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Huawei says two-thirds of 5G networks outside China are now using the equipment – TechCrunch




As 5G networks are starting to roll out and commercialize around the world, the telecommunications companies are emptying themselves to get a head start. Huawei equipment is now behind two-thirds of the commercially launched 5G networks outside China, the president of Huawei's transport company Ryan Ding said on Tuesday at an industrial conference.

Huawei, the world's largest manufacturer of telecommunications equipment, has nabbed 50 commercial 5G contracts outside the home base from countries including South Korea, Switzerland, the UK, Finland and more. All in all, the Shenzhen-based company has sent more than 1[ads1]50,000 base stations, according to Ding.

It is worth noting that network operators can work with more than one vendor to distribute different parts of their 5G base stations. Huawei offers what it calls an end-to-end networking solution or a complete system of hardware, but if a carrier plans to purchase from multiple vendors is contingent on their needs and local regulations, a Huawei spokesperson told TechCrunch.

In China, for example, both Ericsson and Nokia have secured 5G contracts from state-owned China Mobile (although Nokia's Chinese entity, a joint venture with Alcatel-Lucent Shanghai Bell, is directly controlled by China's state-owned property monitoring and administration Commission).

Huawei's handsome number of deals came despite the US's ongoing efforts to lobby their allies for using the equipment. In May, the Trump administration sent Huawei on a black black list of concerns about the company's espionage features, a move that has effectively banned US companies from doing business with the Shenzhen-based giant.

So far, Huawei's share in the US telecommunications market has been negligible, but many rural carriers have long relied on their high-value, cost-saving hardware. It may soon end as the US is pushing small-town operators to stop buying from Huawei, Reuters reported this week.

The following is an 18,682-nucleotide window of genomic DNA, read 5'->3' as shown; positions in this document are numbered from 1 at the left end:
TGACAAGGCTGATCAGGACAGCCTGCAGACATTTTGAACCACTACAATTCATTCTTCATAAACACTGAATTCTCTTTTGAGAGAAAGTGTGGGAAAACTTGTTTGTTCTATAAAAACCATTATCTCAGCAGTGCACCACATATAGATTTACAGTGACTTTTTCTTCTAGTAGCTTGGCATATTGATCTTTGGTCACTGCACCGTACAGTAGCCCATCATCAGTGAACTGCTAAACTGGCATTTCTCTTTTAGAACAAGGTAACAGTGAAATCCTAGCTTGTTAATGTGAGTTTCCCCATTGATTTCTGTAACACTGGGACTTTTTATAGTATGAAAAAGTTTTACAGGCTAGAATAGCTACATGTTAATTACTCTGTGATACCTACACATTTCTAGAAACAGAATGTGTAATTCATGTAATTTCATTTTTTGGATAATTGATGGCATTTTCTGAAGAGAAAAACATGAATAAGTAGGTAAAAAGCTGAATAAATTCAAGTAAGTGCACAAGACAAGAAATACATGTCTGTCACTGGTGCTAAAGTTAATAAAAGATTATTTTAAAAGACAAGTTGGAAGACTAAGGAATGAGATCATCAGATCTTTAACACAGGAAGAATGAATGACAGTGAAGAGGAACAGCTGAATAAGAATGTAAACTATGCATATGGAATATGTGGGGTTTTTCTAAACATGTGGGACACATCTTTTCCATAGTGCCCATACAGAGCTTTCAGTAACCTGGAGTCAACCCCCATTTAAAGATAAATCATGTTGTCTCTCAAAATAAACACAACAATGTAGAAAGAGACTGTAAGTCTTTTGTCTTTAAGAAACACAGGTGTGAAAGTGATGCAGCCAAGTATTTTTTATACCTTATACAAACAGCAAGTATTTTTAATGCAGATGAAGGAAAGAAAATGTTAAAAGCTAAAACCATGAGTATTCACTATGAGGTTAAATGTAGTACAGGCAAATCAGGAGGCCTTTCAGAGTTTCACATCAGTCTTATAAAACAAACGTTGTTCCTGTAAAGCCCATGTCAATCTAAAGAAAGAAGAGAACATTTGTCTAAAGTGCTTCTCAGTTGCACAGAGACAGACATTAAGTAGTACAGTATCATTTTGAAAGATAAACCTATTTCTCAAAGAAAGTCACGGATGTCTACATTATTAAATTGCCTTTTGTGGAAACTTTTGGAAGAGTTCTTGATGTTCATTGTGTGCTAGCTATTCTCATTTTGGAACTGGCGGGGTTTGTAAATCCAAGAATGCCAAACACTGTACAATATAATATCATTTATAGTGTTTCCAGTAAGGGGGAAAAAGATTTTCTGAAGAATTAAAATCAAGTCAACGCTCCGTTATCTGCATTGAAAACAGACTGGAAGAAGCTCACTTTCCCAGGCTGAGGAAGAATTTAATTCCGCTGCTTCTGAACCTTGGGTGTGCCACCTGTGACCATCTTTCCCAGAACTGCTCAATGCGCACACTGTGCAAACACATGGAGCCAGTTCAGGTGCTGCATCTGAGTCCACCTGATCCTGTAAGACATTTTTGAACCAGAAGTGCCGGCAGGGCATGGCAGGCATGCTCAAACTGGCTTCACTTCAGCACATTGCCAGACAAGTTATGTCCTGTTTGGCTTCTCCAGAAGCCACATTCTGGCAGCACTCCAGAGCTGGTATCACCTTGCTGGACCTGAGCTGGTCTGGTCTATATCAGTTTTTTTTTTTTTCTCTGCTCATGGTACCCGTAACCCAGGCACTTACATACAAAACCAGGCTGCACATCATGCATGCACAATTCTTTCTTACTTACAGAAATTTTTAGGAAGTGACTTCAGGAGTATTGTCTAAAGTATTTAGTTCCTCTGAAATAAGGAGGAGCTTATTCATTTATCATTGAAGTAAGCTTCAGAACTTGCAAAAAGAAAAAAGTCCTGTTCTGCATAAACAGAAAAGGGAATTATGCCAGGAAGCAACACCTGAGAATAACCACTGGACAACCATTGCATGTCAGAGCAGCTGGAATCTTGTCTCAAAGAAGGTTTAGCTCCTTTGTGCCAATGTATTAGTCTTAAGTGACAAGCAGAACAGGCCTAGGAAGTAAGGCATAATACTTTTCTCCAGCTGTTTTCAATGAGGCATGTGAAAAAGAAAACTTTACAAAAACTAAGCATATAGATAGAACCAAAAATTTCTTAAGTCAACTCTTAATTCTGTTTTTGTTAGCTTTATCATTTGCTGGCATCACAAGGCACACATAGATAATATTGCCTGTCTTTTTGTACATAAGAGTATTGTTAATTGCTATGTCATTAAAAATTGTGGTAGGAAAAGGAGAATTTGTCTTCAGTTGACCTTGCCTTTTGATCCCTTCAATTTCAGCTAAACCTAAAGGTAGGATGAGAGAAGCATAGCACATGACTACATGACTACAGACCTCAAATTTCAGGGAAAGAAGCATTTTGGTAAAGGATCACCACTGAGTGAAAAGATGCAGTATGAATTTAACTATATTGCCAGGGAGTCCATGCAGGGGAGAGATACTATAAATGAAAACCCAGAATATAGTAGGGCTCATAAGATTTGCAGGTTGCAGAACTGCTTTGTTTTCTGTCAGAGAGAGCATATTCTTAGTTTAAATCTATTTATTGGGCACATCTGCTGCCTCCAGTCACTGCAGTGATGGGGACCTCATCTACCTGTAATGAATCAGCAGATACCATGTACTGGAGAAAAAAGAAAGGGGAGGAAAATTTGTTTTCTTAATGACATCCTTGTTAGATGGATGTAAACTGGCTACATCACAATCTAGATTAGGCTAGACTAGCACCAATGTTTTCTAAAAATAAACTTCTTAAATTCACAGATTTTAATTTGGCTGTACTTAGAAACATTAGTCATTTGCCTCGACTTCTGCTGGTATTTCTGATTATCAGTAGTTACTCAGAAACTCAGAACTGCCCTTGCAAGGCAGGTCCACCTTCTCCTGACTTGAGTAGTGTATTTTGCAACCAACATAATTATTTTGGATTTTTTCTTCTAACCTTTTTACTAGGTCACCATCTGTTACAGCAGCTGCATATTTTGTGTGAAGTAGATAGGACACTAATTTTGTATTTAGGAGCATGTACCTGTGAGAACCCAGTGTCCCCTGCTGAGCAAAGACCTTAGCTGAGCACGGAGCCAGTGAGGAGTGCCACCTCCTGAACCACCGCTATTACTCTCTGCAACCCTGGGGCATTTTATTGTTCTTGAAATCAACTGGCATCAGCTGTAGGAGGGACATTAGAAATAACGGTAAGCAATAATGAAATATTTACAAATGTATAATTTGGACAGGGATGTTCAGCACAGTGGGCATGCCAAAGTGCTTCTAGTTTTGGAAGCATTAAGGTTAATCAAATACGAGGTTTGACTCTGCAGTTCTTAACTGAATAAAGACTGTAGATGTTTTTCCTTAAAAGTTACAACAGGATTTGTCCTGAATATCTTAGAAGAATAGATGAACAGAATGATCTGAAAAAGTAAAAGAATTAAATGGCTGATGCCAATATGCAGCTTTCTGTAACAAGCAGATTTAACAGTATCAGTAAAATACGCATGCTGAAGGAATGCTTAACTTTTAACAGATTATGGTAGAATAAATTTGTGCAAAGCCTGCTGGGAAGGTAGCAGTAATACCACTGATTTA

To appease potential customers, Huawei has been around the world offering no-backdoor covenants to local UK governments and most recently India.

Huawei is in a neck and neck struggle with rivals Nokia and Ericsson. In early June, Nokia CEO Rajeev Suri said in an interview with Bloomberg that the company had won "two-thirds of the time" bidding contracts against Ericcson and competing "quite favorably with Huawei." Nokia landed at the time 42 5G contracts, while Huawei numbered 40 and Ericsson scored 19.

Huawei's challenges go far beyond the realm of transport. The fast-growing smartphone device also gets the heat when the US ban threatens to cut it from the alphabet, if Android operating system is used in the Huawei phone, as well as a number of large chip providers. [19659002] Huawei CEO and founder Ren Zhengfei noted that trade restrictions can compromise the company's production in the short term. Total revenue is expected to dip $ 30 billion over estimates over the next two years, and overseas smartphone shipping is facing a 40% drop. However, Ren is bullish that the company's sales will jump back after a temporary adjustment period while working toward independence by developing its own operating system, chips and other core technologies.



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